British Columbia

B.C. Premier Christy Clark and cabinet sworn in

The new ministers may only be on the job for a few weeks, but today B.C. Premier Christy Clark brought several new faces into her cabinet — while it lasts.

Liberal ministers may only be on the job a few weeks before NDP-Green alliance attempts government takedown

Christy Clark sworn in as B.C. premier on June 12, 2017 by Lt.-Gov. Judith Guichon. (Richard Zussman/CBC)

Premier Christy Clark has unveiled her new cabinet, which includes five new members and a raft of returning faces for the few weeks before her minority government is expected to be challenged by the NDP-Green alliance.

Two newly-elected MLAs are joining cabinet: Ellis Ross, a former chief councilor for the Haisla Nation, and Jas Johal, a former TV news reporter and LNG industry spokesman.

Also joining cabinet are Sam Sullivan, the former Vancouver mayor and MLA for Vancouver-False Creek, Jordan Sturdy, the former Pemberton mayor and MLA of West Vancouver-Sea to Sky, and former speaker and long-serving Richmond MLA Linda Reid.

The new cabinet includes:

  • Rich Coleman — deputy premier, Energy and Mines.
  • Mike de Jong — Finance.
  • Andrew Wilkinson — Attorney General and Justice.
  • Mike Bernier — Education.
  • Mary Polak — Health.
  • Todd Stone — Transportation and Infrastructure.
  • Mike Morris — Public Safety and Solicitor General.
  • Jordan Sturdy — Environment.
  • Stephanie Cadieux — Children and Family Development.
  • John Rustad — Aboriginal Relations and Reconciliation.
  • Norm Letnick — Agriculture.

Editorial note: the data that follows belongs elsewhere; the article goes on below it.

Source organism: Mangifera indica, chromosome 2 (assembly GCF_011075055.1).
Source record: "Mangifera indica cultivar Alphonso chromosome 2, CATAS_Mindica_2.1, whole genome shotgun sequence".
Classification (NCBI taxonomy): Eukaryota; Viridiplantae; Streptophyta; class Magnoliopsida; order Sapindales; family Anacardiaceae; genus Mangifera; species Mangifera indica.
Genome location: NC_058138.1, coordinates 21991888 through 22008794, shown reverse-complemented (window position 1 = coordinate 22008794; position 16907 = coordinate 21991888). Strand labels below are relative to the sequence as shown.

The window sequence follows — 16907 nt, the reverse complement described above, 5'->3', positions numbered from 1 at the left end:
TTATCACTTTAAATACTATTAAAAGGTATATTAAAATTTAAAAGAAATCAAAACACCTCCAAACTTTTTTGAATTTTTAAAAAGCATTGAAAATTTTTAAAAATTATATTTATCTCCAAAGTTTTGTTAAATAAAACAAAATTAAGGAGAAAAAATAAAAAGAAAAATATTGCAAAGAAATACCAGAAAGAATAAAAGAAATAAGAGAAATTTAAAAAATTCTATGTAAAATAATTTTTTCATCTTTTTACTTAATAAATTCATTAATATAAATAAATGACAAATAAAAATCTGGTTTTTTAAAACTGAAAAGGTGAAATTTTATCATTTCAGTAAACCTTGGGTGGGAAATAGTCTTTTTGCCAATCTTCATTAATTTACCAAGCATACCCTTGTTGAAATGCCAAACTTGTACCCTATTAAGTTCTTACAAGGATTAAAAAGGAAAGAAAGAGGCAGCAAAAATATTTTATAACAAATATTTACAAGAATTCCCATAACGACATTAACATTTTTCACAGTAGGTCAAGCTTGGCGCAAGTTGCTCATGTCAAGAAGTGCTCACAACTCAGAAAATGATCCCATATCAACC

• Shirley Bond — Jobs, Tourism and Labour.
  • Steve Thomson — Forests, Lands and Natural Resource Operations.
  • Ellis Ross — Natural Gas Development, Housing.
  • Linda Reid — Advanced Education.
  • Coralee Oakes — Small Business.
  • Sam Sullivan — Community, Sport and Cultural Development.
  • Michelle Stilwell — Social Development and Social Innovation.
  • Jas Johal — Technology, Innovation and Citizens Services.
  • Donna Barnett — minister of state for rural economic development.

Clark had six spots to fill left vacant by members who retired, including former health minister Terry Lake, or who were defeated, including former justice minister Suzanne Anton.

The job of emergency preparedness minister, previously held by former North Vancouver-Lonsdale MLA Naomi Yamamoto, was not filled.

Throne speech in 10 days

Clark said it was necessary to do a complete swearing-in of herself and the cabinet, despite the fact she expects to lose a confidence motion later this month that would likely result in the NDP forming government. 

"Our advice from the ministry of justice is yes, everybody needed to be sworn in again," she said.

"We have a responsibility ... to be prepared for that outcome, and to be prepared if we don't face that outcome. We're in caretaker mode. We're not proposing new policy changes ... but we do have a responsibility to be in the house, and to be able to answer questions in the house for the length of the session, as long as it lasts."

The legislature will convene on June 22 and a speech from the throne will be given by Lt.-Gov. Judith Guichon. While there had been speculation no one from the B.C. Liberals would run for Speaker — thereby heightening the potential of government paralysis — Clark said Monday her party would provide a candidate. 

"Whichever side of the house is in government has a responsibility to ensure a Speaker. As long as we're in government, we'll ensure there's a Speaker," she said.

Left unsaid was how long her party would be in government. 

"It's altogether likely that government will not win that confidence vote, but we have a responsibility, I have a responsibility, as premier, to ensure stability through these very uncertain times," said Clark.

"We don't know what's going to happen. This is British Columbia, after all." 

With files from Richard Zussman